Our dressage trainer/chiro/all around miracle worker Tina came to the barn last week, which was perfect timing for us.  Coming out of Twin I knew I wanted her insight to improve our relaxation and steadiness, but I also wanted to pick her DVM brain about Murray’s physical health and what I might want to focus on to keep him physically healthy too.  I’m not trying to look for trouble, but if there are medical interventions that will keep the horse happy and healthy and extend his competitive life (and thereby his ability to cart me around XC while I’m still in panic mode), I can probably stand to shell out for it.

We started with a quick body check — nothing stood out to Tina as needing adjustment, so away we went for our lesson.  Tina and I briefly discussed Twin and the hangups we had in dressage there — building tension to canter transitions, lack of steadiness and relaxation in general, very stiff behind — and we got to work.  Murray has been way better in our walk work lately, but we walked for just a touch too long before picking up a trot and he started to get slower and stickier and slower and stickier.  Tina immediately caught me nagging with my seat (again. she catches me EVERY LESSON even though I swear I practice not nagging between our lessons), and when Murray offered up fussiness in the bridle instead of a steady connection she had me put him into a shoulder-in right away.

Murray has always been happy to escape from work laterally, mostly by swinging his haunches away from whatever ails him.  So I have been trying to ride him really straight, so that escaping sideways is less of an option, and energy transfer from his hind end becomes a thing.  And it’s definitely been working, but there are times when it doesn’t work, and I’m not quick enough to catch Murray out before he can pull the reins out of my hands and pop up through his neck.  It’s been a while since I asked Murray for a shoulder in on purpose, and he was definitely a bit reluctant to bend and step under his own body, but it did get him to stop fussing and get to work.

It was a similar story in the trot.  We were steadier, for sure, but we didn’t have a great connection and Murray was avoiding the contact by setting his neck in one position.  Tina had us slide into a shoulder in down the long side as we came around the circle, and then straighten out along the next long side.  The long sides definitely got Murray movin forward with more energy, but he was also fairly downhill, so the key here was to slow down the tempo (but try to keep some of the ground cover) to increase the activity behind.  Which, it turns out, is really, really hard for us on a straight line.  Too easy to just plow downhill and into the ground.

When Murray tried to use our renewed lateral work against me by sliding laterally around the circle instead of bending and tracking forward, Tina had me catch him with the outside rein.  If a little more connection to that outside rein didn’t work, I was to counter bend him until he couldn’t spin his haunches out from my inside leg, and then resume the inside bend when we were straight again.  I really only needed this move in its entirety twice (but then again, we did move on to other activities fairly quickly).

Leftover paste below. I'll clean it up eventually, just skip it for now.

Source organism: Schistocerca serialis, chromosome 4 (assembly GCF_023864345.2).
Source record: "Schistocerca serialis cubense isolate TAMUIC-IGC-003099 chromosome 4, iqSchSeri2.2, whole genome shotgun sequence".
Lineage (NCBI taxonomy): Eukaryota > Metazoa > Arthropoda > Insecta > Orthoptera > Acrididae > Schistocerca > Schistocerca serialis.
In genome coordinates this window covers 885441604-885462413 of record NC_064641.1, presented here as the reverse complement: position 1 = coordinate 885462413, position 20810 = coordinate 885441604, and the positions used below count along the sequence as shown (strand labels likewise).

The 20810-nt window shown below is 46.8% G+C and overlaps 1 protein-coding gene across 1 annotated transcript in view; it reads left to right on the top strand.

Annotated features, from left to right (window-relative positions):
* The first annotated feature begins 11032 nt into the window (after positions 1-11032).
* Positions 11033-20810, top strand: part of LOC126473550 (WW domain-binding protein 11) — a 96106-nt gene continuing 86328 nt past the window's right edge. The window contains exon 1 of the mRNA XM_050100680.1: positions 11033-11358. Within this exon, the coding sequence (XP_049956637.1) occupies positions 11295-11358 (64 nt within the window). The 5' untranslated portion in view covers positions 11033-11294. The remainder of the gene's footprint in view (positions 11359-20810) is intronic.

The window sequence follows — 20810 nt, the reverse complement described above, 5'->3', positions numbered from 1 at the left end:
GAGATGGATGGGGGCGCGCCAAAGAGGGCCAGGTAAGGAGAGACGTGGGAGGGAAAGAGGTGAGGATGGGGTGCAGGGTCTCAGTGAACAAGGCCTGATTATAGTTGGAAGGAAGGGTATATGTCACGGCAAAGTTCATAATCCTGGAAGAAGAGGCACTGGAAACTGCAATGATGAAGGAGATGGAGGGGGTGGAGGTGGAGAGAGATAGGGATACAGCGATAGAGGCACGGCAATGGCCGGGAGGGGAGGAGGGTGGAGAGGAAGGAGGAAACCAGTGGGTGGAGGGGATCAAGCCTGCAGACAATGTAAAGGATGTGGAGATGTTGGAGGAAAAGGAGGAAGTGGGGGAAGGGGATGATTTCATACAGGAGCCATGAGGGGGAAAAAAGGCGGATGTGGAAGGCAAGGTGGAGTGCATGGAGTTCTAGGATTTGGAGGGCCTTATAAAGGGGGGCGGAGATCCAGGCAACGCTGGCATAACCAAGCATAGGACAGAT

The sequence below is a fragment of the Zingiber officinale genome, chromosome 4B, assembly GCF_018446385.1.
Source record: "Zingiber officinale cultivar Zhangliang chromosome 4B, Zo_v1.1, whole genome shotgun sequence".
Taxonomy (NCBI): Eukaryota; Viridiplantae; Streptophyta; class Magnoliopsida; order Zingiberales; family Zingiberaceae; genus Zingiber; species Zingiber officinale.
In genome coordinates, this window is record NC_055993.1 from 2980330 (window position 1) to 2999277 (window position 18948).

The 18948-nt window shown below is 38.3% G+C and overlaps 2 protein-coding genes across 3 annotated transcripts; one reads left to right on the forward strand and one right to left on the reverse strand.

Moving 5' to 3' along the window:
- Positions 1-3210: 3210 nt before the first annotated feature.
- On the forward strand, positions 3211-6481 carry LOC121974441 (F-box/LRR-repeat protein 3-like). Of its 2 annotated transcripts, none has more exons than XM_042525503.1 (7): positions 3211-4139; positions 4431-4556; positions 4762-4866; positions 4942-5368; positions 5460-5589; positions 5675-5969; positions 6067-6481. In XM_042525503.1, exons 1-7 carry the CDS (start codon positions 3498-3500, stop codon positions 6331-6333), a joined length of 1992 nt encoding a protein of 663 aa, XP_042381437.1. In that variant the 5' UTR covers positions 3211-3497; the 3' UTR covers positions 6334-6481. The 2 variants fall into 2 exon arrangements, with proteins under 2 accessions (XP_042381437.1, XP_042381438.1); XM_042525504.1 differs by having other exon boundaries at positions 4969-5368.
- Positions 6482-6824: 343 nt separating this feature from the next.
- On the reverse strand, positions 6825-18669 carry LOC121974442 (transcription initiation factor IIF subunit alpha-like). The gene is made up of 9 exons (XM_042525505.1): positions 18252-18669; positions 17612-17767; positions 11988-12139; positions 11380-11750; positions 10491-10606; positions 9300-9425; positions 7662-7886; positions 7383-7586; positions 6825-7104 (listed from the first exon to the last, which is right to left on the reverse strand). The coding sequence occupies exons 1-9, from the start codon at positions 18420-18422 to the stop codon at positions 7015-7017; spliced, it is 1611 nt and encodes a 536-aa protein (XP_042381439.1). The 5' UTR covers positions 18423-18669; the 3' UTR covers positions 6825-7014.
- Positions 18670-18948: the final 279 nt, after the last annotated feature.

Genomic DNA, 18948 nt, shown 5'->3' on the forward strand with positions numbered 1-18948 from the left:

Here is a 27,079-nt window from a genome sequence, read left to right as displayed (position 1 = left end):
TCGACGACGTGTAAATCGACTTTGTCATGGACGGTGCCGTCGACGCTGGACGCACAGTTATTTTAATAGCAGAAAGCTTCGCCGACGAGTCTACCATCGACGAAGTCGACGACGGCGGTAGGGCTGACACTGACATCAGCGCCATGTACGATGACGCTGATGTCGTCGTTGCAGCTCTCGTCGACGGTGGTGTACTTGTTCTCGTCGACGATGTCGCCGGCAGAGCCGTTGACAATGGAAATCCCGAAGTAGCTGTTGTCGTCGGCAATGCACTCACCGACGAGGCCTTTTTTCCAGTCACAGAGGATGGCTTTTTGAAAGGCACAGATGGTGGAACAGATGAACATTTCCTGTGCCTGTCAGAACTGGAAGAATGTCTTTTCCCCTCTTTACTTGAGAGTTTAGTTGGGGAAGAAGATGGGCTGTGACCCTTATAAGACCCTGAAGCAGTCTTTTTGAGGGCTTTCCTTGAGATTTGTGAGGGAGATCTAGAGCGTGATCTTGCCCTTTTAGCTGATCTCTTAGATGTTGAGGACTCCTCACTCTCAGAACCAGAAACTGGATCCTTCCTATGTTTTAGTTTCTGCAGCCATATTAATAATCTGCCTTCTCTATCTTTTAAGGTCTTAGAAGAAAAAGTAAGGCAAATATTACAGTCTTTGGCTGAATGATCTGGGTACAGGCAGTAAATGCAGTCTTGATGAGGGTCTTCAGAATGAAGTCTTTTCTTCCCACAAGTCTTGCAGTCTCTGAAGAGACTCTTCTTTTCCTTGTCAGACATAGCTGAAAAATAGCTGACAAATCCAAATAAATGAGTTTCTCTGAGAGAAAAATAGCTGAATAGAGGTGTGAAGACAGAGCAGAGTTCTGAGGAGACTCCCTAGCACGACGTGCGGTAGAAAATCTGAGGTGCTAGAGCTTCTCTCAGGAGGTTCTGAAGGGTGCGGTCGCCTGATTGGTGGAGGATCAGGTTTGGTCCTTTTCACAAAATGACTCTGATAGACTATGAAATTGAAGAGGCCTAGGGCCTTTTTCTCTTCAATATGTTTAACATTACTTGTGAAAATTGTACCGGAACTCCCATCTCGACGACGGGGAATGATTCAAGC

Our canter transitions were a little inverted, though fairly reasonable.  Tina noted that Murray was using his neck to get himself through the transition, which he doesn’t really do on the lunge line in side reins, so had me plant my inside fist on the saddle so that Murray couldn’t pop his neck up to use it through the transition.  It’s an old move of ours, but I’d mostly phased it out in an attempt to avoid being so reliant on the inside rein and increase Murray’s evenness through both reins.  Fortunately, I only needed it for a moment through the transition, and then could get Murray back fairly evenly between both reins.  All of the canter transitions were pretty good, Tina was like “I don’t see what the problem is!” and really, neither did I.

But honestly, I can’t blame Murray for being tense at Twin.  The warmup was a madhouse, I didn’t get to our full pre-flight routine (tack up, ground work, lunge in side reins, get on and ride) because of time.  Tina agreed that with exposure and increased relaxation at home, one would expect that to go away.

The next step in the canter was to get Murray to take some bigger steps and use his body some more, so back came the shallow counter-canter loops and shoulder-in at the canter.  Murray really surprised me here: as soon as I asked for a little bend down the long side in the canter, all this energy came out of nowhere and his canter got huge and marginally uncontrollable.  Suddenly he was right there in my hands and really listening to what I had to ask him. His back was somewhat tense, but he wasn’t disobedient and the quality of his canter got better as we went.  The key was to really slow him down through the short sides, then keep half halting and asking for a slower step through the shoulder in and counter canter.  And even though we haven’t done it in ages, he didn’t try breaking once in the right counter canter.